13. BB/anyone,

    What do you know about the longevity of polycarbonate lenses in shooting safety glasses?

    In Tom Clancy’s fiction book, PATRIOT GAMES, the IRA is able to shoot through a bullet-proof windshield because the sun over years has degraded the polycarbonate’s effectiveness. Clancy usually puts a lot of truthful research into his works of fiction.

    Do polycarbonate shooting glasses suffer the same fate…either through time and/or sun exposure?

    In other words, how safe are our older safety glasses?

  14. I have two large containers of steel BBs, both bought two years ago. Many of the Crosman Copperheads have degraded, and have coatings of some sort of oxidation. The Daisy zinc coated BBs however are as pristine as the day I bought them. Since I discovered this, I now prefer the Daisys.

  15. Fred,

    Another vote for the Ruger Single Six. I had one with the Bisley grip frame and it was king. Like all good things, I traded it off. I am an idiot. I have learned my lesson now.

    I would also recommend looking at a Ruger Bearcat. It’s .22 lr only, but man, does it look like a beauty.

    Al in CT

  16. Is Chuck Hawks a real person? There are about five different websites attributed to this name with tons of articles each on different though related subjects: guns, military history, outdoor activities, motorcycles…. It’s enough work for 20 men.


  17. Fred–

    Your inquriy implies that your son is thinking of a revolver in .22 cal only.

    If that is the case, I recommend a Taurus Model 94 9-shot revolver. They sell for around $240. I have one. The gun is not the best-finished in the world. It never failed me, but the ammo sometimes did. For awhile I shot Bull’s Eye with it.

    You didn’t mention the intended use of the gun or how fancy it needs to be.



  18. Wayne – I just saw your comment about the Winchester 94. I got mine about a month ago and I love it. Fast action, lightweight and accurate enough!! I just ordered a Williams peep sight set for it. Matt was right about the bullets ejecting onto your head, which was pretty funny the way he put it, and I couldn’t imagine trying to scope one, although some people do with an offset mount, which I think would bring about all new parralax issues? But from my understanding this is the perfect gun for a peep sight. I shot mine about a dozen times when I first got it and I got 4-5″ 3 shot groups at about 65-75 yards with the open sights. From what I can tell mine was made sometime in the 70’s, and pre-1964 models are the most desirabled due to quality of manufacture of the internal components. Mine cycles so well I can only imagine how sweet a pre 64would be. Mine is actually a Sears Mod 100 “Ted Williams” edition which I believe would bring down the collector value somewhat, which is okay with me, I bought this thing to shoot!! I think this is a great gun and just about perfect for chasing deer through the Michigan woods with!!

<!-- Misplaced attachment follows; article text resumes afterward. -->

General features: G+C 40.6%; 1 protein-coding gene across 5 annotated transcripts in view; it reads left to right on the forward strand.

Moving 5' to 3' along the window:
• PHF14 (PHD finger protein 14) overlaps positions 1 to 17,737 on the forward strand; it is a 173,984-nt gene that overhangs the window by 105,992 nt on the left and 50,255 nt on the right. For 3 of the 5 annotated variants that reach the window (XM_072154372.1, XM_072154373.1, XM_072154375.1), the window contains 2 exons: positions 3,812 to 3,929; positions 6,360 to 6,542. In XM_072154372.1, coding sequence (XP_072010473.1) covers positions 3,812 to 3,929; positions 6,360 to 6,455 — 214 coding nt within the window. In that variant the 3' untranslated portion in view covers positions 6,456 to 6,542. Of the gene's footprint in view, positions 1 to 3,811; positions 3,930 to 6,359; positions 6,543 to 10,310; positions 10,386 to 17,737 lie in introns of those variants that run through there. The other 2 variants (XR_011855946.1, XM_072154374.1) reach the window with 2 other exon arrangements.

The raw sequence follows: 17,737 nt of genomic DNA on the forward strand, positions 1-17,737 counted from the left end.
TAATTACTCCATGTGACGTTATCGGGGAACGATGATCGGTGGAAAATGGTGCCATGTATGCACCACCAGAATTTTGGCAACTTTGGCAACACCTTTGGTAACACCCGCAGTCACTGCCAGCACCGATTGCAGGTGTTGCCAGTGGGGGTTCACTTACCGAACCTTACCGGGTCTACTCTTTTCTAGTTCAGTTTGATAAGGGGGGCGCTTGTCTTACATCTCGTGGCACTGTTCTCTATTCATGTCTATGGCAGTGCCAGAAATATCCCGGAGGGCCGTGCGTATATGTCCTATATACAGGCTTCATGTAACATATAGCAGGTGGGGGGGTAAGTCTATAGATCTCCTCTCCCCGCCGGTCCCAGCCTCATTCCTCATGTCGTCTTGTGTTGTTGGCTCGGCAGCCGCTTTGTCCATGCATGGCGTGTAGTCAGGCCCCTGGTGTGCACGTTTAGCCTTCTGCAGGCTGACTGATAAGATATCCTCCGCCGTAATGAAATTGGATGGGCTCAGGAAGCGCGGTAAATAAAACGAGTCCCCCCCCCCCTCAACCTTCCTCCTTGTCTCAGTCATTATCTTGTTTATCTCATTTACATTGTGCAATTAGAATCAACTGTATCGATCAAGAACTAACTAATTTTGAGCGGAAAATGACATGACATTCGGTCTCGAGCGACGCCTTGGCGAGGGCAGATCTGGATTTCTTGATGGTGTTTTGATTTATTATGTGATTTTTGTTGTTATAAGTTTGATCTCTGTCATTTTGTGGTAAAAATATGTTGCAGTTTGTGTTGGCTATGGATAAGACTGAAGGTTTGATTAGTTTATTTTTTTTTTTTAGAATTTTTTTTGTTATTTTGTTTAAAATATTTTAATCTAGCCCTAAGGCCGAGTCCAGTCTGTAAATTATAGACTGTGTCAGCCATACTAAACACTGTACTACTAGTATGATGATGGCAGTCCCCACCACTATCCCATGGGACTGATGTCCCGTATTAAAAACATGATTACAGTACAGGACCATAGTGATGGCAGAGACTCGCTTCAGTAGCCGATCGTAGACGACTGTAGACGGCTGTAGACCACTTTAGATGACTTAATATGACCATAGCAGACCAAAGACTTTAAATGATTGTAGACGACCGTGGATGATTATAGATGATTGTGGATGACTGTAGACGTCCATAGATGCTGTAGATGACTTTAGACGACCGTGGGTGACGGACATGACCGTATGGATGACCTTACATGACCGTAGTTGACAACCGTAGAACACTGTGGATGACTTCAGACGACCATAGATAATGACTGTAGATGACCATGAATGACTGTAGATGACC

19. I recently bought a new 1077 “combo” from Pyramid Air (comes with a Centerpoint 4×32 scope). I’ve been working with the rifle experimenting with different pellets from a table/rest at 39 feet in my back yard.It’s my first real air rifle and my first CO2 firearm.The weather had been pretty cold here making it hard to shoot for best groups, and the cold temps are hard on a CO2 anyway as far as getting consistant velocities. The gun had been showing a preference for Crosman Premier wadcutters,Gamo Match wadcutters,and Gamo Master Points too.I had got some pretty good groups like 1/4″ to 3/8″ once in a while, but some would have a flyer. Today the weather was pretty warm, so I set up to shoot. I decided to retry some Beeman Silver Bear pellets for some reason, and today that combination just flat worked! Whereas before I was getting like 1 1/2″ groups, today I was getting some nice 1/4-3/8″ groups.
    Could the warmer temps have made the difference?? I had basically given up on this pellet in this gun, but after today, I feel like I should buy more.

    Thanks, Jon in Puyallup, Wa. USA

  20. B.B., Off topic Marauder info

    It seems that our friends across the pond are screaming that the Marauder is an exact copy of the Theoben E-Type.



    The rifle:



    The trigger looks like a very close copy as well as the stock. The air tube is different but the receiver looks really close as well. Did Crosman buy the rights to this rifle or just copy it?

  21. Fred
    Your sons first decision will be auto or revolver.Getting both would be more fun!.22 is terrific for learning safety and marksmanship.But I think you said something about defense and this is the least desirable cal. for that in most opinions.personally I prefer.22 over .25 because of the lack of ammo choices.I will 2nd BB's and others choices of the rugers,single six and the mark series are both fine accurate shooters.The H&R is also nice but some have an external safety that I don't care for on a cowboy style gun.If he wants to tinker and build a serious target shooter,I believe the ruger mkII and mkIII are the best supported of the lower priced pistols.